The Cross of War: Christian Nationalism and U.S. Expansion in the Spanish-American War by Matthew McCullough (review)
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The Cross of War: Christian Nationalism and U.S. Expansion in the Spanish-American War. By Matthew McCullough. (Madison: University of Wisconsin Press, 2014. Pp. 195. $29.95 paper)

This book analyzes Christian clergymen’s transition from isolationism and pacifism to ardent support for the Spanish-American War in 1898. Religious leaders moved away from “exemplarist” models of foreign policy, in which the United States redeemed the world by example, toward a “messianic interventionism” wherein Americans had a religious duty and destiny to help suffering people across the globe (p. 5). Organized in chronological chapters, the book relies on sermons and religious publications by mostly white Protestant clergy and focuses on the ideology they articulated throughout 1898.

In his introduction, McCullough lays out the book’s main argument: in order to understand Woodrow Wilson’s policy of humanitarian intervention in the early twentieth century, historians must take into account its origins in religious leaders’ justifications for the earlier, and understudied, war with Spain. Citing many religious leaders’ fixation on domestic concerns in the decades prior to the Spanish-American [End Page 764] War, McCullough claims that 1898 marked a dramatic departure in clergymen’s perspectives on foreign policy. He also details the particular arguments clergy made for entering the war, including biblical references to the Good Samaritan and Christ’s redemptive suffering and death. Clergy argued that Americans’ benevolent and selfless intervention saved Cubans from brutal Spanish imperialism. They also interpreted quick and decisive victories as evidence of God’s providential plan for America. McCullough traces new permutations in the ideology of messianic interventionism as religious leaders such as Josiah Strong made “Anglo-Saxonist” arguments for ongoing American rule of newly freed territories, and other clergy extended arguments about duty and destiny to include not only liberating island residents but also ruling over them. McCullough ends the book with reflections on American violence against Filipino insurgents, what he calls the “tragic irony” of the nation’s newly interventionist policies (p. 130).

The book’s strength lies in its careful reading of sermonic literature and religious periodicals that spoke to the war and the issues it raised. Although many of McCullough’s sources are white Protestant leaders, he also included some Roman Catholic and African American leaders. His analysis certainly offers the most focused study we have of clergy responses to the Spanish-American War.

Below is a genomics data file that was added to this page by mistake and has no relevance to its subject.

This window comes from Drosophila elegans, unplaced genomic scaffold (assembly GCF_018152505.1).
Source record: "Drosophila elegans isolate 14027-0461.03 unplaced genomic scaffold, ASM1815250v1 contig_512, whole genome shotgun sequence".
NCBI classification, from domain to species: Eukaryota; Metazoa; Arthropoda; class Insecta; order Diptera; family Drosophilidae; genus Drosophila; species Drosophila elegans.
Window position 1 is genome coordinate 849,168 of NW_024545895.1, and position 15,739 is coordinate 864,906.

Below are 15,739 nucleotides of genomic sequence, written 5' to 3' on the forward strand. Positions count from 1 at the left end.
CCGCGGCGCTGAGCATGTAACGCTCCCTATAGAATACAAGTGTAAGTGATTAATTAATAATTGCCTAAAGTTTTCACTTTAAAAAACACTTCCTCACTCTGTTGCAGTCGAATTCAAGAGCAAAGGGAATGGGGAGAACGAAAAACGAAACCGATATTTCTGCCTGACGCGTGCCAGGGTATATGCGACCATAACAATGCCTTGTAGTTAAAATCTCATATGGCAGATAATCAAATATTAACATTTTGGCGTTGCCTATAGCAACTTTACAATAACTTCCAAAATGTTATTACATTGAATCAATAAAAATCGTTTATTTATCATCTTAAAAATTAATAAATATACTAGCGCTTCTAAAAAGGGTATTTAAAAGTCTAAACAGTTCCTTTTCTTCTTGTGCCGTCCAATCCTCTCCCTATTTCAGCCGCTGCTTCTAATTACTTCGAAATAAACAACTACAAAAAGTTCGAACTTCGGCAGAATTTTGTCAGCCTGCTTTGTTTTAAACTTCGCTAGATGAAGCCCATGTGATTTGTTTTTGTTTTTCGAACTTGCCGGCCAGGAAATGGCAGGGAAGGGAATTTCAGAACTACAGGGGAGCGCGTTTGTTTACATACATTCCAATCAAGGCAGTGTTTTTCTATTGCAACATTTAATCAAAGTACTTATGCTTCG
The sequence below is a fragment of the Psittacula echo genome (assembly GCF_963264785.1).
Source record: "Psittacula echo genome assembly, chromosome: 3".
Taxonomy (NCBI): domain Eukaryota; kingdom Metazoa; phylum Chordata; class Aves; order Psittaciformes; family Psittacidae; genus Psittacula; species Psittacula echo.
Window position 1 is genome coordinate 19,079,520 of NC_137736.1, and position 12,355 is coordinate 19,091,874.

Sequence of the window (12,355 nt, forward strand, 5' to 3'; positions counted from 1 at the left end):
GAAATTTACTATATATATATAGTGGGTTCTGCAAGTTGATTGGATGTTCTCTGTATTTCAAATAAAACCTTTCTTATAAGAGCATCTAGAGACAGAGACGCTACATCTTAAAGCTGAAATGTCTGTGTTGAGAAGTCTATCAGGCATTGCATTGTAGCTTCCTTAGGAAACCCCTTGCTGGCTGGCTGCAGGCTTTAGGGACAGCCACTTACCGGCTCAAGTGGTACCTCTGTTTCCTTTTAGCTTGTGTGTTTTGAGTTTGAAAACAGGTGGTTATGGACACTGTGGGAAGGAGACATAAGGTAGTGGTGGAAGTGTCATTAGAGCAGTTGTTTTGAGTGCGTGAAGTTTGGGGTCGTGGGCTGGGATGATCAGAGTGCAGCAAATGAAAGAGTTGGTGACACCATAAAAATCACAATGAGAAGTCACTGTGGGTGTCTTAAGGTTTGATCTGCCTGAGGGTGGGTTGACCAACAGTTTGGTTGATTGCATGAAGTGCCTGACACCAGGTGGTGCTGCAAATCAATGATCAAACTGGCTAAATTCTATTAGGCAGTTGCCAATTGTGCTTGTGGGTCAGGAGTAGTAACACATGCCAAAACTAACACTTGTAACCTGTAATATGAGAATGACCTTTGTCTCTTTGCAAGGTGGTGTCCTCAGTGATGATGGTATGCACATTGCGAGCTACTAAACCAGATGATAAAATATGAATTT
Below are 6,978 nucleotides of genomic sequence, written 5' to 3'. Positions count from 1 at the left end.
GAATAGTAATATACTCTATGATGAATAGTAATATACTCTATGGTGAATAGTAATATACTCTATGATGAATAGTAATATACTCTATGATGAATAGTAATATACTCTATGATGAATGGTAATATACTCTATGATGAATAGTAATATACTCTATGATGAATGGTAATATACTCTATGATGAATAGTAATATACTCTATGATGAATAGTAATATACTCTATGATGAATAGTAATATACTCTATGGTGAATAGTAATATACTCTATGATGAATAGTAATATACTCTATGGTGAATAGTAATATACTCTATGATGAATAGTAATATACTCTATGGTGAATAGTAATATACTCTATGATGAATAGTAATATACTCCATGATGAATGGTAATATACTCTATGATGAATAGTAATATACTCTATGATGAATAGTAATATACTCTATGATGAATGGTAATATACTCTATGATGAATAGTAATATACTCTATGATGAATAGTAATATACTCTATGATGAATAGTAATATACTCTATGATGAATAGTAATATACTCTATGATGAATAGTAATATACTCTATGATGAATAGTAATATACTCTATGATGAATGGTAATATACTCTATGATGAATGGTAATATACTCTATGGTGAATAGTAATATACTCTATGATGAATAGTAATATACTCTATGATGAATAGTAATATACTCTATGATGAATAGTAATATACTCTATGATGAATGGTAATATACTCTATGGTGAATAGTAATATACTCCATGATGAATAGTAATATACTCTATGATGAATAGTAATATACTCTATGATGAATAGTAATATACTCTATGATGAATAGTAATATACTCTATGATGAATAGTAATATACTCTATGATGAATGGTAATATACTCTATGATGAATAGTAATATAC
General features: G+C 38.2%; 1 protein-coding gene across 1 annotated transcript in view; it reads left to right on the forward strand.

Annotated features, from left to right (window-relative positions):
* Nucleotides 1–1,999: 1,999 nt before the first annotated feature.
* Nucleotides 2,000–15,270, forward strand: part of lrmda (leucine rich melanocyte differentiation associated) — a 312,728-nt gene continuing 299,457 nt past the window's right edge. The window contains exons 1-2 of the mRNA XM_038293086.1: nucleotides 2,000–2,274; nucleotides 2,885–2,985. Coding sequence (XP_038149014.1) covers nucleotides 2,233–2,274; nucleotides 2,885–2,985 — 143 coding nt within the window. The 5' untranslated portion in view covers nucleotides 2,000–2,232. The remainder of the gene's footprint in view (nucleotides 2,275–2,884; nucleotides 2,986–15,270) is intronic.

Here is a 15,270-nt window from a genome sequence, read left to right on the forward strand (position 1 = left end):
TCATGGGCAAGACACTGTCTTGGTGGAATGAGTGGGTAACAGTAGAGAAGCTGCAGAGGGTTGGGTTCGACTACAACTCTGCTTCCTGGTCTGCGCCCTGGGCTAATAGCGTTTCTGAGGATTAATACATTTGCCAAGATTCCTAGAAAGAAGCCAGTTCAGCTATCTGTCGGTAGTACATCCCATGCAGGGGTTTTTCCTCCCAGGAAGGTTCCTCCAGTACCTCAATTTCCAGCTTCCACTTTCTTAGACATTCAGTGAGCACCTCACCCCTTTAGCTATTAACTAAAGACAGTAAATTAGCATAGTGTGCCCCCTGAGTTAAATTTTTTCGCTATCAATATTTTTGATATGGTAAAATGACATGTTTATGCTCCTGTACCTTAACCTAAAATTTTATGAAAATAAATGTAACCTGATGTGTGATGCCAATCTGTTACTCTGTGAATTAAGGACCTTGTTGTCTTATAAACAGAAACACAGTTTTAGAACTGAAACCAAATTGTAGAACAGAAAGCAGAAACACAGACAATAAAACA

At the same time, this tight focus on clergymen’s words and the emerging consensus about the war also limits the study’s significance. The transition in policy approach and justifications for it are important to highlight but leave many questions unanswered that a more in-depth study would have taken up. For instance, can we assume that words published in periodicals or proclaimed in sermons represent consensus? Critical readers of these sources should assume that these persuasive forms were necessary because opinions varied so much. Further, what have we gained if we know ideology but not its effects? Admittedly, it can be hard to trace the relationship between ideology and action, but it is not impossible. Did these leaders lobby Congress or the president? Did they found organizations aimed at [End Page 765] affecting American response? Did their words prompt more support for mission efforts in the newly acquired territories? In sum, why was this ideology important?

In the end, McCullough’s very focused book is best read in combination with two other studies that place religious responses to the Spanish-American War in wider context: Edward Blum’s last chapter of Reforging the White Republic (2005) and Andrew Preston’s Sword of the Spirit, Shield of Faith (2012). The significance of McCullough’s historical actors can be more fully understood in light of Blum’s work on the Reconstruction-era white supremacy that fueled debates over intervention in Cuba and Preston’s effort to understand emerging arguments about humanitarian intervention during and after the Civil War.

Jennifer Graber

JENNIFER GRABER is an associate professor of religious studies at the University of Texas at Austin. She is the author of The Furnace of Affliction: Prisons and Religion in Antebellum America (2011) and is currently working on a book on religion...